Brazil didn’t finish in the top four at FIBA Americas Championship and missed out on one of the automatic bids. As host of the 2016 Olympics, Brazil needs the experience if its wants to make a run at a medal on its home court in three years. The exposure is important, too. There is no shortage of options in Europe, from Russia, which entered Eurobasket in turmoil (its coach quit a month before event began) and didn’t have its best players, to Greece to Turkey to Italy. Russia seems the most likely of those countries to pay big dollars for inclusion, and it won silver in London last summer. Oddly, Nigeria, which finished a disappointing seventh at Afrobasket, is interested in playing in the World Cup. However, can it come up with the money, and does FIBA want a team which finished so low in Africa, playing in the World Cup? Nigeria played in the 2012 London Olympics and finished 10th with just one victory. Either way, the USA, which won the 2010 world championship and gold medals at the 2008 and 2012 Olympics, will enter as the favorite. The USA will learn its opponents for group play at the World Cup draw Feb. 8 in Barcelona. USA Basketball, which held a mini-camp in Las Vegas in July, will look more like the 2010 world championship team than the 2012 Olympic team with Kevin Durant and Kevin Love promising to play if healthy and Stephen Curry and Derrick Rose locks to make the team if they want to play. Both have expressed interest, and all four played in Turkey in 2010.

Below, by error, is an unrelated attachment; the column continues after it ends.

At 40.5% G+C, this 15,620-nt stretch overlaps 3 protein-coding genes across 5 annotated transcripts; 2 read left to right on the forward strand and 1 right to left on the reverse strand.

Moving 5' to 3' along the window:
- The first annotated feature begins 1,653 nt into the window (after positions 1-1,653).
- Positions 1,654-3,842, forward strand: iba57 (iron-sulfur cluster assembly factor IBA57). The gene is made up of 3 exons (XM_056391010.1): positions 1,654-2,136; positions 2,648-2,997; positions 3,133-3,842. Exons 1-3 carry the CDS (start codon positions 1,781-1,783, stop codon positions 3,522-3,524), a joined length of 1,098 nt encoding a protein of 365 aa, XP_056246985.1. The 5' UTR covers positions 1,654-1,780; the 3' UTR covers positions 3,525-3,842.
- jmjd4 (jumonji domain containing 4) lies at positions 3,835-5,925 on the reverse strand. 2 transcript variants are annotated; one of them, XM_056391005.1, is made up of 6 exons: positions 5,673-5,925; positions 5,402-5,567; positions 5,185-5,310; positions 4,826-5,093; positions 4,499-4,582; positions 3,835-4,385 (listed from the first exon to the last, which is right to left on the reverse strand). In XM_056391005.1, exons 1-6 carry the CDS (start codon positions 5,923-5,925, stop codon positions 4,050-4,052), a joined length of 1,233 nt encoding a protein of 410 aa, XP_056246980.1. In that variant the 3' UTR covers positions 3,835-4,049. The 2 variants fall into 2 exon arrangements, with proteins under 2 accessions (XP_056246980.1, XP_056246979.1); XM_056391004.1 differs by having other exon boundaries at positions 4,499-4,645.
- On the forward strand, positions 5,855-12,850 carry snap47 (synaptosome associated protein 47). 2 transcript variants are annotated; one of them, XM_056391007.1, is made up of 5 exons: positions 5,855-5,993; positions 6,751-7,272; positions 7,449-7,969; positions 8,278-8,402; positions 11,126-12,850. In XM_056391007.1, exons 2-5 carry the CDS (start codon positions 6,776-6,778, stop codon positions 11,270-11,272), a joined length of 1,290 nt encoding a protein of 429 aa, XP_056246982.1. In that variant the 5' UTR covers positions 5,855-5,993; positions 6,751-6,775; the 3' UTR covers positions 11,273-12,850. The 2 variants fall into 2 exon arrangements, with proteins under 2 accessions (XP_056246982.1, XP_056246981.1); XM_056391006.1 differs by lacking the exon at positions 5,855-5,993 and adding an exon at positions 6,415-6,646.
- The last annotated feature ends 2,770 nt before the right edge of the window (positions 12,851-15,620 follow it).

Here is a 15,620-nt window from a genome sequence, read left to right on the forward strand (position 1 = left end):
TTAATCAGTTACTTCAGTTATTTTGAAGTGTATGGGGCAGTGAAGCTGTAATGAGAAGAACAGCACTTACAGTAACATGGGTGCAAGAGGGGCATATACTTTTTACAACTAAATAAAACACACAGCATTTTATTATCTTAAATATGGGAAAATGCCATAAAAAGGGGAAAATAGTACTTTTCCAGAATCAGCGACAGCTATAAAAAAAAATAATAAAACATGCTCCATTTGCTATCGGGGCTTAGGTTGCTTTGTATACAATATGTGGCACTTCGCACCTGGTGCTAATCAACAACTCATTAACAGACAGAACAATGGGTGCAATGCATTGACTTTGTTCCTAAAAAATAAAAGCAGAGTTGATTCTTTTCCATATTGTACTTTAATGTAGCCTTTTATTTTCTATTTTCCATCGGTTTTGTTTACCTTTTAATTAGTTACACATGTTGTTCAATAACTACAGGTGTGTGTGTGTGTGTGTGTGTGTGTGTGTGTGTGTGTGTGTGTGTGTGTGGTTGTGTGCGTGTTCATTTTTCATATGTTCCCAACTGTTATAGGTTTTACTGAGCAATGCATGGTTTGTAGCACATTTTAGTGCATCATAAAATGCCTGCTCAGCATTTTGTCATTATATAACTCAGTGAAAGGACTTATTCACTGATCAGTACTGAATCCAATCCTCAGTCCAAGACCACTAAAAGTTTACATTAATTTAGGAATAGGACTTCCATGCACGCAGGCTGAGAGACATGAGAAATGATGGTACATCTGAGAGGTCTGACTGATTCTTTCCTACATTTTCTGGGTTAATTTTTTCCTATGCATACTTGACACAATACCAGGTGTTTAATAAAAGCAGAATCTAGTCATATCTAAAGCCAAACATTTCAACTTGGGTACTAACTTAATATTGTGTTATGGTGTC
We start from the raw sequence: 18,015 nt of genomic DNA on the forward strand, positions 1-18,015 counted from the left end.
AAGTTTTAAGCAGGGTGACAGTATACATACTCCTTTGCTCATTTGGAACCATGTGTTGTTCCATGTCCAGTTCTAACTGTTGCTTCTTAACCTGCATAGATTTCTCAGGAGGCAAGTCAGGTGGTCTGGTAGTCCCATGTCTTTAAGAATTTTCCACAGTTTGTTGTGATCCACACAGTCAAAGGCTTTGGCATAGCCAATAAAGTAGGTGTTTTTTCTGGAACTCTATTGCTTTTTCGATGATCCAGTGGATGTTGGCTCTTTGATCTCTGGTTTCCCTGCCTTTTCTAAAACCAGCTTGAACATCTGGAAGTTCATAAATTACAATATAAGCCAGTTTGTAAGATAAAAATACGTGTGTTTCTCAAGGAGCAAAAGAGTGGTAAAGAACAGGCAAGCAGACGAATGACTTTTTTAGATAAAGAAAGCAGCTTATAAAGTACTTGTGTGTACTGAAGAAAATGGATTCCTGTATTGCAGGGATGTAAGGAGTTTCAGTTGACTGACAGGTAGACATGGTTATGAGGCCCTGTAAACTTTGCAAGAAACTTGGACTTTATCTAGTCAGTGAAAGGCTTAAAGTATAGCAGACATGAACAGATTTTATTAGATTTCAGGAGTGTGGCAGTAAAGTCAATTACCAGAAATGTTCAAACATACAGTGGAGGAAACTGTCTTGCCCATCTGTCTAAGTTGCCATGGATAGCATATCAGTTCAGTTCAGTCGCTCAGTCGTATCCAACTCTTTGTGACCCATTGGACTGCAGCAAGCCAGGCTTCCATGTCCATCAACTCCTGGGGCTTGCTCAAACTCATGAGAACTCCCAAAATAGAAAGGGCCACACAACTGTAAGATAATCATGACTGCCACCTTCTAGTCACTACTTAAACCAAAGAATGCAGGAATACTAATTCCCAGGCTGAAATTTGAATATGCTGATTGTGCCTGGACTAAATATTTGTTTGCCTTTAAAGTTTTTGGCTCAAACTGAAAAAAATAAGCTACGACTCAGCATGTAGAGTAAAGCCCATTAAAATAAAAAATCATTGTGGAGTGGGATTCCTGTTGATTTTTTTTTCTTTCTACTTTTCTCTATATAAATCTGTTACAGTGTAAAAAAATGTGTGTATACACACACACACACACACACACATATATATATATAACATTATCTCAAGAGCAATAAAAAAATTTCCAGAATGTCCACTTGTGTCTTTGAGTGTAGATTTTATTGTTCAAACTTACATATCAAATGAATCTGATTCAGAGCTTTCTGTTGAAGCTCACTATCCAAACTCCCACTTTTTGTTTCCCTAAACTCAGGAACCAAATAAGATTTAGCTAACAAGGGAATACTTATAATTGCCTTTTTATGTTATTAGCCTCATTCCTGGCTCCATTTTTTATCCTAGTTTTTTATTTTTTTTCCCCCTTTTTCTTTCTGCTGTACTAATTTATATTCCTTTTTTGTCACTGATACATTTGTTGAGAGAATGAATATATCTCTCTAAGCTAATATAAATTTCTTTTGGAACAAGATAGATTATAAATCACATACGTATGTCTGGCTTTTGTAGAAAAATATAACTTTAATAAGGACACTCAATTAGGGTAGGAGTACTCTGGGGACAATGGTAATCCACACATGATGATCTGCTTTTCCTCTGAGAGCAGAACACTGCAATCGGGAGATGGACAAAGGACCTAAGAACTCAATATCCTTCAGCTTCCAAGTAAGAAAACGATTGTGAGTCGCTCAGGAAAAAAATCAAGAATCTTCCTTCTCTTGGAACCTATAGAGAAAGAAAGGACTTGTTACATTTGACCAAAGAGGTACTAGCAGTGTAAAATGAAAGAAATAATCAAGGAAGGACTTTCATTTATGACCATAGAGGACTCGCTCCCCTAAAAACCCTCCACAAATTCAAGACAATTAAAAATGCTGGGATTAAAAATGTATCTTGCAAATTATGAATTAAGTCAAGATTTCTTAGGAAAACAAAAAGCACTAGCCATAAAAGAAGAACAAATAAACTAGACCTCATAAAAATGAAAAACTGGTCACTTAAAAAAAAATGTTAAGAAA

Hunger striking Russia’s punk band member moved to solitary cell
Kremlin critics say her sentencing along with other band members is part of a crackdown on dissent since Putin returned to the presidency for a third term in May 2012. The head of a public supervising committee in the remote region where she is confined, Gennady Morozov, denied the transfer was punishment. He described her cell as a “safe place” where she would be shielded from threats from fellow inmates. He said Tolokonnikova’s allegations that she had received death threats from a senior prison official and of deplorable conditions at Corrective Colony No. 14 in the Mordovia region, southeast of Moscow, would be investigated. She could face discipline for slander, if they were found to be false, he added. A spokeswoman for the Federal Prison Service said the member of the feminist punk rock group is now living a spacious single cell with a bed, a refrigerator, toilet and personal belongings. In a letter circulated by her husband, Tolokonnikova said inmates were forced to work up to 17 hours a day sewing police uniforms and were allowed no more than four hours sleep a night. She said camp officials used senior inmates to enforce order, describing a system of collective punishment and production quotas reminiscent of Soviet-era Gulag labor camps. When Tolokonnikova appealed for investigation of the conditions, she said a senior prison official told her: “You’ll surely never feel bad again because it’s never bad in the other world.” ‘VERY HARSH’ A former lawyer for jailed oil tycoon Mikhail Khodorkovsky’s now defunct Yukos firm, who served time in the same Mordovia prison colony, told the Ekho Moskvy radio station on Tuesday that most of what Tolokonnikova had alleged was true. Svetlana Bakhmina, who received early parole in 2009 from a six and half year sentence, said she expected that collective punishment would be meted out on the inmates in response to Tolokonnikova’s letter.